The problem is not that flushable wipes don’t flush, the problem is the amount of time it takes for the wipes to break apart after they are flushed.  Consumer Reports evaluated how long it takes for toilet paper and wipes to break apart. They found that toilet paper breaks apart in 7 seconds whereas flushable wipes take longer than 30 minutes! It’s clear why clogs occur when you consider the fact that in some utility systems it takes only a couple of minutes for wipes to reach a sewer pump.

To be safe as well as environmentally conscious, flush toilet paper but put wipes in the trash.

Enemas and Suppositories for Encopresis

Even though many of the parents I talk to have never had a rectal laxative themselves, they resist giving them to their children because they erroneously believe that they “hurt”. This is unfortunate because there are many children with encopresis who can and do benefit from them.

With PEG oral laxatives, such as Miralax, the time between administration and defecation is slow and unpredictable. Because there is no standard dose, the unpredictable response makes it difficult to determine the most efficacious dose whether it is for conducting a cleanout or for helping a child have a large, soft bowel movement every day without accidents. If we give too little laxative, the child’s stool remains dry and difficult to pass. If we give too much laxative, the child’s stool becomes almost liquid and may “leak” out.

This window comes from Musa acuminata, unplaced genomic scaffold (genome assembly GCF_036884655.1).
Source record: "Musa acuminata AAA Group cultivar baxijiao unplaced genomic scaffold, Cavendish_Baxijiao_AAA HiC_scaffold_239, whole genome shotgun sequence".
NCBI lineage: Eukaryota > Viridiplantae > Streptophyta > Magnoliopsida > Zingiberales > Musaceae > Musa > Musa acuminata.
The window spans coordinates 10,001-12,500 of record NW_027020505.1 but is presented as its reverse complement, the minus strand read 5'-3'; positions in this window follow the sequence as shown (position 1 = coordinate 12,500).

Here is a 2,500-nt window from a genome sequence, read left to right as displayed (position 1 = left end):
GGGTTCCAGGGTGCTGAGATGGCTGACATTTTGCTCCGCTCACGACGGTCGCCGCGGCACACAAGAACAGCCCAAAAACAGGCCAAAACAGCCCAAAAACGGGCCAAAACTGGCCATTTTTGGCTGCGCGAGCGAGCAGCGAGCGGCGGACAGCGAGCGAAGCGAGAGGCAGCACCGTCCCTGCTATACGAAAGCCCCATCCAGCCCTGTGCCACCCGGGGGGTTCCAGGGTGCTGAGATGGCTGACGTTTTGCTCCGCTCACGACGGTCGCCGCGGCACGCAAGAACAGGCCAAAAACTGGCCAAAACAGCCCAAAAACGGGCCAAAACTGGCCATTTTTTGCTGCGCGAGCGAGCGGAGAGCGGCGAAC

However, the time between the administration of a rectal laxative and defecation is typically very brief, usually within 1-5 minutes, if not immediate. When given correctly (see Chapter 14 of my book), rectal laxatives will empty approximately ¼ of your child’s large intestine thereby reducing the likelihood of accidents.

Another benefit of an enema or suppository is an increase in the efficacy of rewards used to reinforce pooping on the toilet. In other words, the almost immediate bowel movement on the toilet following a rectal laxative allows for an equally immediate reinforcement for pooping on the toilet. As I explain in my book, the immediate and frequent reinforcement of a new behavior leads to faster learning of that behavior than when reinforcement is delayed or infrequent.

Can laxatives cause poop accidents?

The mother of a child with encopresis recently told me that when she asked her pediatrician if Miralax might be the cause of her son’s frequent poop accidents, her pediatrician said, “Absolutely not!  In all my years of practice I have never seen Miralax cause accidents!” 

My first thought was that this doctor must not have treated many children with encopresis.